Press Release: Communiqué at the Conclusion of the Seventh Annual Regional Conference on Central America, Panama, and the Dominican Republic
June 27, 2008Press Release No. 08/152
The following statement was released today in San Salvador, El Salvador, by Mr. Murilo Portugal, Deputy Managing Director of the International Monetary Fund; Ms. Luz María Serpas de Portillo, President, Central Bank of El Salvador; Ms. Maria Antonieta de Bonilla, President, Central American Monetary Council; Mr. Guillermo Zúñiga, President, Central American Council of Finance Ministers; and Mr. Edgar Barquín, President, Central American Council of Financial Sector Superintendents.
"Finance ministers, central bank governors, financial sector superintendents, IMF management and staff, and representatives of other international financial institutions met in San Salvador, El Salvador, over the past two days to discuss key policy issues facing the region; search for practical solutions; and identify areas where increased regional cooperation may be warranted. This year's conference focused on the implications of the global shocks for the region, the benefits and challenges of the increasing presence of large foreign banks in the region, and the evolution of tax structures in the context of increased integration.
"Conference participants paid tribute to Mr. Harry Brautigam. Through his vision and leadership as president of the Central American Bank for Economic Integration (CABEI), he contributed enormously to advance the progress of regional integration and foster the social and economic development of the Central American people. Harry Brautigam was a true Central American, and his unfortunate and unexpected passing is a great loss for the region and for all who knew him.
"A focal point of this year's conference was the implications of two major external shocks: the surge in food and petroleum prices and the protracted U.S. slowdown. Conference participants agreed that these shocks pose complex policy challenges, yet also stressed that Central America was in a better position to weather the storm today than in the past. Participants added that they were taking swift actions to mitigate the impact of external shocks on the poor, while preserving economic stability.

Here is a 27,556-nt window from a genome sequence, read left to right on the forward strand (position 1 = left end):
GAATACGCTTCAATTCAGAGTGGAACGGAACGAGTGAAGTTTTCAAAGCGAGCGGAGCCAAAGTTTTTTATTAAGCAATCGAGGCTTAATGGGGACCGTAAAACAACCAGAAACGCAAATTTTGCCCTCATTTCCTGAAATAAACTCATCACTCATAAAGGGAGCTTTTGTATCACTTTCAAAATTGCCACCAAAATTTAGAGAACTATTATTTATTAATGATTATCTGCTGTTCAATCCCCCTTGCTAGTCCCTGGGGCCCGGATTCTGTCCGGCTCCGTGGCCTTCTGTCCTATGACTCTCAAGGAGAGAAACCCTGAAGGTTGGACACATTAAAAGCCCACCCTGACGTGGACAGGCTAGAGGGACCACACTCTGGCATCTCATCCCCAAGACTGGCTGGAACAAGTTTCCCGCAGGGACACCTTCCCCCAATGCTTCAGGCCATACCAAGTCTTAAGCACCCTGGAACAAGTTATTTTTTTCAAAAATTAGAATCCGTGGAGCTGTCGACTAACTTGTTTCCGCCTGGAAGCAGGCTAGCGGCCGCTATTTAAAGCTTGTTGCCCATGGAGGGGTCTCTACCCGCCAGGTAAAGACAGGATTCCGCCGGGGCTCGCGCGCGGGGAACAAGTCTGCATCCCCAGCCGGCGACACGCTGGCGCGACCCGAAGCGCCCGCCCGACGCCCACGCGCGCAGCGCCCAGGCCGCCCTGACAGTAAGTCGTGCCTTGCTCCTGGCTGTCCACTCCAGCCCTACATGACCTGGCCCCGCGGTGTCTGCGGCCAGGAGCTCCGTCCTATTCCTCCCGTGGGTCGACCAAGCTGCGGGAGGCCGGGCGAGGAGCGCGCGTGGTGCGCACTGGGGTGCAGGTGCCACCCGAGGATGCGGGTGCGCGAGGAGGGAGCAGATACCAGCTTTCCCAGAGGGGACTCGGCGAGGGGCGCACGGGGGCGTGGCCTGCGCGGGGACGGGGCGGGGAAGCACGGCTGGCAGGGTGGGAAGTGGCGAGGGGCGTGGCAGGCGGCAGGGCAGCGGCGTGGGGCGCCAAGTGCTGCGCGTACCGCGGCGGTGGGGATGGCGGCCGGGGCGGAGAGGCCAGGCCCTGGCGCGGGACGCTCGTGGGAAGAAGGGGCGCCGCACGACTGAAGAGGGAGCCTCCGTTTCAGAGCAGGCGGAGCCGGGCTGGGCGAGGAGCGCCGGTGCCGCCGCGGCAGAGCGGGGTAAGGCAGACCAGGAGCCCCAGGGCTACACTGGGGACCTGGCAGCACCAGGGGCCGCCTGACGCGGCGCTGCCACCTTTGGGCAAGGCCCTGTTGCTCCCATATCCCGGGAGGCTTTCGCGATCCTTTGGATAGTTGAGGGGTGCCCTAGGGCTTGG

"Conference participants exchanged views on how best to help the poor. They stated that where possible, expanding well-targeted social programs, such as conditional cash transfers, school lunches, and work-for-food programs, would be the first best solution. Conference participants agreed to remain in close contact about adopted measures and their effectiveness.
"While the region has so far been resilient, participants noted that the growth outlook will continue to be affected by developments in the United States, where the slowdown is likely to be protracted. This said, they emphasized that macroeconomic policies should be focused on containing inflation, as pressures from higher commodity prices presently dominated any possible impact from weaker growth. In this context they stressed that higher inflation affected the population, especially the poor. In particular, participants underscored that monetary policy should be focused on limiting second-round price effects and anchoring inflation expectations.
"Conference participants welcomed the increased presence of global banks in Central America. They emphasized that large global banks are likely to contribute to the dissemination of international standards in terms of capitalization, risk management, and corporate governance, and could generate greater competition in the provision of financial services. But they also highlighted that these developments pose new challenges for supervisors. They could also generate more volatile capital flows and help fuel credit booms. Financial sector superintendents indicated that they would continue improving consolidated supervision of regional and global banks and further strengthen cooperation among regional supervisors—among others—by establishing a permanent executive secretariat.
"Conference participants analyzed how globalization and economic integration is impacting Central America's tax structures. They noted that tax structures in the region had already evolved substantially in recent years. Conference participants took note of the international experience in protecting tax revenue in the face of globalization to maintain acceptable levels of public expenditure. Finance ministers emphasized that, at the regional level, a number of steps had been taken to strengthen regional collaboration on tax issues, including through systematic exchanges of information, an inventory of investment incentives, rules on transfer pricing and thin capitalization, and a model of double taxation treaty.
"Conference participants had a fruitful discussion of the issues related to the establishment of a regional technical assistance center for Central America, Panama, and the Dominican Republic (CAPTAC-DR), which they believed should begin operating in early 2009. This center will represent an addition to the technical assistance already provided by the IMF to the region. Governors of Central American countries with the IMF have agreed that CAPTAC-DR will be headquartered in Guatemala. Conference participants have specially expressed their gratitude towards the governments of Spain and Mexico for their early offer in financially supporting the technical assistance center. Other donor countries, as well as regional and international institutions have also expressed their interest in funding CAPTAC-DR. Participants have also thanked the governments of Japan and Spain for financing a number of regional technical assistance projects coordinated by the IMF, and asked for their continued support.
"Conference participants agreed that next year's annual conference will be held on June 25-26, 2009, and thanked Guatemala for its offer to host the event."